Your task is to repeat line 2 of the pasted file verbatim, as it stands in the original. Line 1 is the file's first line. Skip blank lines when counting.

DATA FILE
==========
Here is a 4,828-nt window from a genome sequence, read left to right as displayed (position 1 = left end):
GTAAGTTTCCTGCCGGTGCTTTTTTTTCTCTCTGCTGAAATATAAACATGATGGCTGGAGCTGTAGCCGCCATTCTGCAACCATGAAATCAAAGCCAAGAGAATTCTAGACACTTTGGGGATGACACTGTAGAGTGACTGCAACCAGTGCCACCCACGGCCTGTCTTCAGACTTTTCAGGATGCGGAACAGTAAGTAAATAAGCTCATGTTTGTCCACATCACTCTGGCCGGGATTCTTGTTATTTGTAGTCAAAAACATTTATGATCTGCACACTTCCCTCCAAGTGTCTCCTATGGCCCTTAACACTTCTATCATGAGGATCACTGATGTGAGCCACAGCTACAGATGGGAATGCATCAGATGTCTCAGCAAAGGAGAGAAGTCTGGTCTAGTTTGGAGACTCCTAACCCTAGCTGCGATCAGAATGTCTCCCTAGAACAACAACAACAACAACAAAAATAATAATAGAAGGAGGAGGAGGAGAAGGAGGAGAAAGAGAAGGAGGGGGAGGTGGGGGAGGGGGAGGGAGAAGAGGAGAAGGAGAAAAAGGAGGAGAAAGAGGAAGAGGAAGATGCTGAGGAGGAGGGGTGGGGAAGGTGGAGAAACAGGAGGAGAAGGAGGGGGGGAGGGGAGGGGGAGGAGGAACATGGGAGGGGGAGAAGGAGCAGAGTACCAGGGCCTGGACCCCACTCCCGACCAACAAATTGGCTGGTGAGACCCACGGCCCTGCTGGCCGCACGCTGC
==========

GTAAGTTTCCTGCCGGTGCTTTTTTTTCTCTCTGCTGAAATATAAACATGATGGCTGGAGCTGTAGCCGCCATTCTGCAACCATGAAATCAAAGCCAAGAGAATTCTAGACACTTTGGGGATGACACTGTAGAGTGACTGCAACCAGTGCCACCCACGGCCTGTCTTCAGACTTTTCAGGATGCGGAACAGTAAGTAAATAAGCTCATGTTTGTCCACATCACTCTGGCCGGGATTCTTGTTATTTGTAGTCAAAAACATTTATGATCTGCACACTTCCCTCCAAGTGTCTCCTATGGCCCTTAACACTTCTATCATGAGGATCACTGATGTGAGCCACAGCTACAGATGGGAATGCATCAGATGTCTCAGCAAAGGAGAGAAGTCTGGTCTAGTTTGGAGACTCCTAACCCTAGCTGCGATCAGAATGTCTCCCTAGAACAACAACAACAACAACAAAAATAATAATAGAAGGAGGAGGAGGAGAAGGAGGAGAAAGAGAAGGAGGGGGAGGTGGGGGAGGGGGAGGGAGAAGAGGAGAAGGAGAAAAAGGAGGAGAAAGAGGAAGAGGAAGATGCTGAGGAGGAGGGGTGGGGAAGGTGGAGAAACAGGAGGAGAAGGAGGGGGGGAGGGGAGGGGGAGGAGGAACATGGGAGGGGGAGAAGGAGCAGAGTACCAGGGCCTGGACCCCACTCCCGACCAACAAATTGGCTGGTGAGACCCACGGCCCTGCTGGCCGCACGCTGC